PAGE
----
Angela Niman: How did you first become involved in photography and what led to you working in this medium?
Joseph O. Holmes: My father was an avid amateur photographer and he built a darkroom into a walk-in closet in our home. By the time I was in junior high school I was loading 35mm Tri-X black and white film into canisters from bulk rolls, shooting with the family’s Miranda Sensorex SLR, and developing and printing in our darkroom. I was hooked on the whole process, and I shot black and white film for many years. I still have all of my dad’s darkroom equipment in my basement, all in working order, but it sits unused since I’ve shot only digital since 2003.
I actually started out as an art student for a time in high school and college, but at some point I decided I was just not good enough to be a painter or graphic artist. Years later, photography stepped in as a way to satisfy that need to make art.
AN: You’re known for your photography of New York. What is it about the city that is so photogenic and what role does New York play in your work?
JOH: Whether my photos are specifically about New York or not, the city certainly looms large in almost all my work. I find it frustrating shooting in other towns, and I think that’s because it’s usually hard to find a way past the artificial face that many cities construct for visitors. I spent a few days in Seattle, for example, and didn’t enjoy shooting there at all because I never managed to escape the historical façade that dominates the heart of that town. It takes time to get under the skin of a city, to get past the Potemkin Village and discover the neighborhoods where peoples’ lives and work are a part of the urban landscape.
New York seems to spend a lot less energy presenting a constructed face to the world (though there are exceptions). The city feels as if it’s just too busy getting on with life to bother dressing up for the world, which makes it so much easier to make a photograph that feels like an authentic representation of New Yorkers.
If you walk down The Bowery you have to weave your way among all the used restaurant equipment being restored on the sidewalk. You can stroll through Gowanus and Red Hook and peer into the open garage doors of small industries. Manhattan’s flower district is like a tunnel through a jungle. I’m sure other cities have similar qualities, but I’ve found them rarer and harder to seek out.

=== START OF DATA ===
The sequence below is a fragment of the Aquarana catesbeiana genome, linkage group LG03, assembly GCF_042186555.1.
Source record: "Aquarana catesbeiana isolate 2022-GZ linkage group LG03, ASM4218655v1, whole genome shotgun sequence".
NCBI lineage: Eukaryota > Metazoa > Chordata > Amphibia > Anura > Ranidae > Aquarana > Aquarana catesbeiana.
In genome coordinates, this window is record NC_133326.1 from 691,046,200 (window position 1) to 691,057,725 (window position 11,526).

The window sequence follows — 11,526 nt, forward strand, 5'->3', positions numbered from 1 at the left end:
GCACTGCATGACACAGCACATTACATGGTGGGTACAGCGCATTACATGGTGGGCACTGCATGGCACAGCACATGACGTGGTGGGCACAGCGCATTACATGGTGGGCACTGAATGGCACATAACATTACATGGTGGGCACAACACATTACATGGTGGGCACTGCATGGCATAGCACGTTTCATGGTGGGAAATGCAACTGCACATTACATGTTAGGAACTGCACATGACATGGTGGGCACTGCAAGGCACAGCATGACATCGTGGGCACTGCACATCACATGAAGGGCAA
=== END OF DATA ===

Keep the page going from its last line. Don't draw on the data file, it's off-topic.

AN: Throughout the summer your blog focused on photos from the early days of Joe’s NYC. What prompted you to explore your previous work and how do they contrast with your current projects?
JOH: I originally started posting daily photos early in 2004, but after about 1,700 images, my site crashed one week in May 2010. And so I started from scratch by building a new blog on a new host with new software. Unfortunately, it was impossible to restore the original archives, and so none of those old photos are viewable. By posting some of my favorite photos from the early days, I’ve had the chance to revisit them myself and make them available to people who fondly remember them or never had the chance to see them the first time around.
Though years have passed since I took those early images, I still can’t view them objectively. I’m unable to see them with a fresh eye and put them into some kind of perspective to see what I might have done differently or how my photography has changed. My shooting must have evolved quite a bit, but I could not tell you how.